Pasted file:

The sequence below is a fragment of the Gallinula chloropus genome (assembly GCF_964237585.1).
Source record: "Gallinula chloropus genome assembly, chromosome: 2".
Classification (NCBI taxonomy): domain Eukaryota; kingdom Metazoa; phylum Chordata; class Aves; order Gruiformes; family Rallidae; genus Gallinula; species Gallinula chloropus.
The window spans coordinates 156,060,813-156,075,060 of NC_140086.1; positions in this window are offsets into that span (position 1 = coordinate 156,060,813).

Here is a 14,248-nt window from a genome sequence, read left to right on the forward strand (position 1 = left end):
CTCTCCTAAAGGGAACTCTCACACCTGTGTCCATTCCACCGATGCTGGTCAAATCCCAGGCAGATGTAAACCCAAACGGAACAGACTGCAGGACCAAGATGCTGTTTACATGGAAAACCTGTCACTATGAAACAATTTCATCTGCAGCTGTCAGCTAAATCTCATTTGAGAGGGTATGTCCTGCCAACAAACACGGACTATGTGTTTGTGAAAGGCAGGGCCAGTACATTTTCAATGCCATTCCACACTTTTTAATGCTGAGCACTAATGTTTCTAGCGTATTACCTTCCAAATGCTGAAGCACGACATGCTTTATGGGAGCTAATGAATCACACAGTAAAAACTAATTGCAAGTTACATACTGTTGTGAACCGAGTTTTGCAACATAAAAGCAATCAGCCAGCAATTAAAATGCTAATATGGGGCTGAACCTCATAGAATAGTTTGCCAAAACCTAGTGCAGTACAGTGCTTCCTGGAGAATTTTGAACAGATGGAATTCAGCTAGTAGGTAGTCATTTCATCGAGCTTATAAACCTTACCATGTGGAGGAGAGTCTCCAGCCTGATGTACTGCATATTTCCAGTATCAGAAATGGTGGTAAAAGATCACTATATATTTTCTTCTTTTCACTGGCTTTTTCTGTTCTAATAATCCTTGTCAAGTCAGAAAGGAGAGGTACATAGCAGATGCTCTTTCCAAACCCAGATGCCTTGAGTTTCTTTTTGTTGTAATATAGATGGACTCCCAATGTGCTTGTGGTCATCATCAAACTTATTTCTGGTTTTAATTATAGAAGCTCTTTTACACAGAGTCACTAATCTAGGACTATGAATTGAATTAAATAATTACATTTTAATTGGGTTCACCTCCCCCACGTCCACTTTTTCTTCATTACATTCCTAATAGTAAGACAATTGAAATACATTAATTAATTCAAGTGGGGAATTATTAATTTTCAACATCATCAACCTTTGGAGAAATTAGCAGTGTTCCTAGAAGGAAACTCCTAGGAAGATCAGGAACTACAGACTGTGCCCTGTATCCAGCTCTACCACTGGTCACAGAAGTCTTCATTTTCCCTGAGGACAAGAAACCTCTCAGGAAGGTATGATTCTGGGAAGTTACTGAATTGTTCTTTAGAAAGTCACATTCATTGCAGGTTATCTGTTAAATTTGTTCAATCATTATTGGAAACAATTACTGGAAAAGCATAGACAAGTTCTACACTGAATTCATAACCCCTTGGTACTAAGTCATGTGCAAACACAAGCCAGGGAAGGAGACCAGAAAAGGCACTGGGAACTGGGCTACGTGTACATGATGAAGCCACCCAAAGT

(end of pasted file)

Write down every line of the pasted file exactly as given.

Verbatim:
The sequence below is a fragment of the Gallinula chloropus genome (assembly GCF_964237585.1).
Source record: "Gallinula chloropus genome assembly, chromosome: 2".
Classification (NCBI taxonomy): domain Eukaryota; kingdom Metazoa; phylum Chordata; class Aves; order Gruiformes; family Rallidae; genus Gallinula; species Gallinula chloropus.
The window spans coordinates 156,060,813-156,075,060 of NC_140086.1; positions in this window are offsets into that span (position 1 = coordinate 156,060,813).

Here is a 14,248-nt window from a genome sequence, read left to right on the forward strand (position 1 = left end):
CTCTCCTAAAGGGAACTCTCACACCTGTGTCCATTCCACCGATGCTGGTCAAATCCCAGGCAGATGTAAACCCAAACGGAACAGACTGCAGGACCAAGATGCTGTTTACATGGAAAACCTGTCACTATGAAACAATTTCATCTGCAGCTGTCAGCTAAATCTCATTTGAGAGGGTATGTCCTGCCAACAAACACGGACTATGTGTTTGTGAAAGGCAGGGCCAGTACATTTTCAATGCCATTCCACACTTTTTAATGCTGAGCACTAATGTTTCTAGCGTATTACCTTCCAAATGCTGAAGCACGACATGCTTTATGGGAGCTAATGAATCACACAGTAAAAACTAATTGCAAGTTACATACTGTTGTGAACCGAGTTTTGCAACATAAAAGCAATCAGCCAGCAATTAAAATGCTAATATGGGGCTGAACCTCATAGAATAGTTTGCCAAAACCTAGTGCAGTACAGTGCTTCCTGGAGAATTTTGAACAGATGGAATTCAGCTAGTAGGTAGTCATTTCATCGAGCTTATAAACCTTACCATGTGGAGGAGAGTCTCCAGCCTGATGTACTGCATATTTCCAGTATCAGAAATGGTGGTAAAAGATCACTATATATTTTCTTCTTTTCACTGGCTTTTTCTGTTCTAATAATCCTTGTCAAGTCAGAAAGGAGAGGTACATAGCAGATGCTCTTTCCAAACCCAGATGCCTTGAGTTTCTTTTTGTTGTAATATAGATGGACTCCCAATGTGCTTGTGGTCATCATCAAACTTATTTCTGGTTTTAATTATAGAAGCTCTTTTACACAGAGTCACTAATCTAGGACTATGAATTGAATTAAATAATTACATTTTAATTGGGTTCACCTCCCCCACGTCCACTTTTTCTTCATTACATTCCTAATAGTAAGACAATTGAAATACATTAATTAATTCAAGTGGGGAATTATTAATTTTCAACATCATCAACCTTTGGAGAAATTAGCAGTGTTCCTAGAAGGAAACTCCTAGGAAGATCAGGAACTACAGACTGTGCCCTGTATCCAGCTCTACCACTGGTCACAGAAGTCTTCATTTTCCCTGAGGACAAGAAACCTCTCAGGAAGGTATGATTCTGGGAAGTTACTGAATTGTTCTTTAGAAAGTCACATTCATTGCAGGTTATCTGTTAAATTTGTTCAATCATTATTGGAAACAATTACTGGAAAAGCATAGACAAGTTCTACACTGAATTCATAACCCCTTGGTACTAAGTCATGTGCAAACACAAGCCAGGGAAGGAGACCAGAAAAGGCACTGGGAACTGGGCTACGTGTACATGATGAAGCCACCCAAAGT